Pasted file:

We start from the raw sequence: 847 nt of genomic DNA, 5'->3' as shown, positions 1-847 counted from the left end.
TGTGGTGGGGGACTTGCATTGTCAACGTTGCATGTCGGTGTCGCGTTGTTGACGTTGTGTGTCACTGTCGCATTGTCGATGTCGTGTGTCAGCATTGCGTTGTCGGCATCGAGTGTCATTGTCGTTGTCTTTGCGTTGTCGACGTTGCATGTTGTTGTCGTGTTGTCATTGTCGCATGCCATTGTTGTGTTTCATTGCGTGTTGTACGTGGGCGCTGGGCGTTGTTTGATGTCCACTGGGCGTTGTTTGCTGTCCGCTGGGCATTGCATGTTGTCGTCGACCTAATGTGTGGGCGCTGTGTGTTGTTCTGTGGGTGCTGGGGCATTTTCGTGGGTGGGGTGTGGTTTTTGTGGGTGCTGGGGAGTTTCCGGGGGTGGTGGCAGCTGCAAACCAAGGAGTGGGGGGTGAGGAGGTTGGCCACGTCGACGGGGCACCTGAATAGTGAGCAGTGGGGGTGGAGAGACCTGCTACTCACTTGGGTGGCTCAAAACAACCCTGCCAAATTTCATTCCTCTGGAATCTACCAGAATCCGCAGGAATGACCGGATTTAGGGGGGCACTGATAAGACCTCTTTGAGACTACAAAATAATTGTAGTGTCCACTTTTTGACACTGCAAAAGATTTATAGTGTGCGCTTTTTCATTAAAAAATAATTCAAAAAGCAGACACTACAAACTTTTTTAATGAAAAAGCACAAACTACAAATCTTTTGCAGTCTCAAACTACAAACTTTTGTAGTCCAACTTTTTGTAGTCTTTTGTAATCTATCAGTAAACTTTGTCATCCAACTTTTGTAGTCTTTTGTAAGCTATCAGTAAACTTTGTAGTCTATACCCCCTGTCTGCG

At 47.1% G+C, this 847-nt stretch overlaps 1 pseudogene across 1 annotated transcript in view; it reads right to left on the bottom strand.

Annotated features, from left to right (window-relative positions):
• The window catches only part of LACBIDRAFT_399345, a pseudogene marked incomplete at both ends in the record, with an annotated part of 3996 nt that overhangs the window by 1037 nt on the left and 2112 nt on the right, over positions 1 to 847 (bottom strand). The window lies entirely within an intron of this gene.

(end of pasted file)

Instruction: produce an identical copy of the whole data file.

We start from the raw sequence: 847 nt of genomic DNA, 5'->3' as shown, positions 1-847 counted from the left end.
TGTGGTGGGGGACTTGCATTGTCAACGTTGCATGTCGGTGTCGCGTTGTTGACGTTGTGTGTCACTGTCGCATTGTCGATGTCGTGTGTCAGCATTGCGTTGTCGGCATCGAGTGTCATTGTCGTTGTCTTTGCGTTGTCGACGTTGCATGTTGTTGTCGTGTTGTCATTGTCGCATGCCATTGTTGTGTTTCATTGCGTGTTGTACGTGGGCGCTGGGCGTTGTTTGATGTCCACTGGGCGTTGTTTGCTGTCCGCTGGGCATTGCATGTTGTCGTCGACCTAATGTGTGGGCGCTGTGTGTTGTTCTGTGGGTGCTGGGGCATTTTCGTGGGTGGGGTGTGGTTTTTGTGGGTGCTGGGGAGTTTCCGGGGGTGGTGGCAGCTGCAAACCAAGGAGTGGGGGGTGAGGAGGTTGGCCACGTCGACGGGGCACCTGAATAGTGAGCAGTGGGGGTGGAGAGACCTGCTACTCACTTGGGTGGCTCAAAACAACCCTGCCAAATTTCATTCCTCTGGAATCTACCAGAATCCGCAGGAATGACCGGATTTAGGGGGGCACTGATAAGACCTCTTTGAGACTACAAAATAATTGTAGTGTCCACTTTTTGACACTGCAAAAGATTTATAGTGTGCGCTTTTTCATTAAAAAATAATTCAAAAAGCAGACACTACAAACTTTTTTAATGAAAAAGCACAAACTACAAATCTTTTGCAGTCTCAAACTACAAACTTTTGTAGTCCAACTTTTTGTAGTCTTTTGTAATCTATCAGTAAACTTTGTCATCCAACTTTTGTAGTCTTTTGTAAGCTATCAGTAAACTTTGTAGTCTATACCCCCTGTCTGCG

At 47.1% G+C, this 847-nt stretch overlaps 1 pseudogene across 1 annotated transcript in view; it reads right to left on the bottom strand.

Annotated features, from left to right (window-relative positions):
• The window catches only part of LACBIDRAFT_399345, a pseudogene marked incomplete at both ends in the record, with an annotated part of 3996 nt that overhangs the window by 1037 nt on the left and 2112 nt on the right, over positions 1 to 847 (bottom strand). The window lies entirely within an intron of this gene.